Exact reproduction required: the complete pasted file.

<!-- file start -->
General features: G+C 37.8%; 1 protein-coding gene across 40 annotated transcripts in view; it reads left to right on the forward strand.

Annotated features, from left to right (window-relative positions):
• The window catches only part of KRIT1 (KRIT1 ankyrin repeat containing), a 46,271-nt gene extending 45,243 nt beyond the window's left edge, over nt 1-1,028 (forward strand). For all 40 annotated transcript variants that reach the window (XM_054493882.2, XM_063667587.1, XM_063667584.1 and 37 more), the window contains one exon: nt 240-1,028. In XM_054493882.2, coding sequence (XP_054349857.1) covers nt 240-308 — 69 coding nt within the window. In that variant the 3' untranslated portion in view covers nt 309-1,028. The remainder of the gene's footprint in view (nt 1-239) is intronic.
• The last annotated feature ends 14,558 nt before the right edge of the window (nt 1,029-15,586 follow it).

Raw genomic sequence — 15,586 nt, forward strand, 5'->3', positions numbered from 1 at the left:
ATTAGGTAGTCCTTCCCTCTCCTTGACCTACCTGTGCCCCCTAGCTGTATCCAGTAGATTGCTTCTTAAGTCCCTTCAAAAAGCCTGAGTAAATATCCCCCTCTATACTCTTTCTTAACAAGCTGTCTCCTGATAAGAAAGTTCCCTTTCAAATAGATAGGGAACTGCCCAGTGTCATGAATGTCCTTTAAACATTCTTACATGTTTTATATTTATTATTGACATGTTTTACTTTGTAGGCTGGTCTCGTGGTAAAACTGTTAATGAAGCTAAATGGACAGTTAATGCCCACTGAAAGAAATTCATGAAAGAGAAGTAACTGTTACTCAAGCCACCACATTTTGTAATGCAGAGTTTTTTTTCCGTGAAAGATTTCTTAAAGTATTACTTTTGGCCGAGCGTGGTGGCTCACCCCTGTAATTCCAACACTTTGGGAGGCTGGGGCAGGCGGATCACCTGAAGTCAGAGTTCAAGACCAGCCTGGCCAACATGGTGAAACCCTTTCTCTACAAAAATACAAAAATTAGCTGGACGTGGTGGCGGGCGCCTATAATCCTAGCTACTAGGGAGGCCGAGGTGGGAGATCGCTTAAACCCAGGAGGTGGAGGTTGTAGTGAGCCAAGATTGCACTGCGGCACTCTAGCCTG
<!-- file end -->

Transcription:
General features: G+C 37.8%; 1 protein-coding gene across 40 annotated transcripts in view; it reads left to right on the forward strand.

Annotated features, from left to right (window-relative positions):
• The window catches only part of KRIT1 (KRIT1 ankyrin repeat containing), a 46,271-nt gene extending 45,243 nt beyond the window's left edge, over nt 1-1,028 (forward strand). For all 40 annotated transcript variants that reach the window (XM_054493882.2, XM_063667587.1, XM_063667584.1 and 37 more), the window contains one exon: nt 240-1,028. In XM_054493882.2, coding sequence (XP_054349857.1) covers nt 240-308 — 69 coding nt within the window. In that variant the 3' untranslated portion in view covers nt 309-1,028. The remainder of the gene's footprint in view (nt 1-239) is intronic.
• The last annotated feature ends 14,558 nt before the right edge of the window (nt 1,029-15,586 follow it).

Raw genomic sequence — 15,586 nt, forward strand, 5'->3', positions numbered from 1 at the left:
ATTAGGTAGTCCTTCCCTCTCCTTGACCTACCTGTGCCCCCTAGCTGTATCCAGTAGATTGCTTCTTAAGTCCCTTCAAAAAGCCTGAGTAAATATCCCCCTCTATACTCTTTCTTAACAAGCTGTCTCCTGATAAGAAAGTTCCCTTTCAAATAGATAGGGAACTGCCCAGTGTCATGAATGTCCTTTAAACATTCTTACATGTTTTATATTTATTATTGACATGTTTTACTTTGTAGGCTGGTCTCGTGGTAAAACTGTTAATGAAGCTAAATGGACAGTTAATGCCCACTGAAAGAAATTCATGAAAGAGAAGTAACTGTTACTCAAGCCACCACATTTTGTAATGCAGAGTTTTTTTTCCGTGAAAGATTTCTTAAAGTATTACTTTTGGCCGAGCGTGGTGGCTCACCCCTGTAATTCCAACACTTTGGGAGGCTGGGGCAGGCGGATCACCTGAAGTCAGAGTTCAAGACCAGCCTGGCCAACATGGTGAAACCCTTTCTCTACAAAAATACAAAAATTAGCTGGACGTGGTGGCGGGCGCCTATAATCCTAGCTACTAGGGAGGCCGAGGTGGGAGATCGCTTAAACCCAGGAGGTGGAGGTTGTAGTGAGCCAAGATTGCACTGCGGCACTCTAGCCTG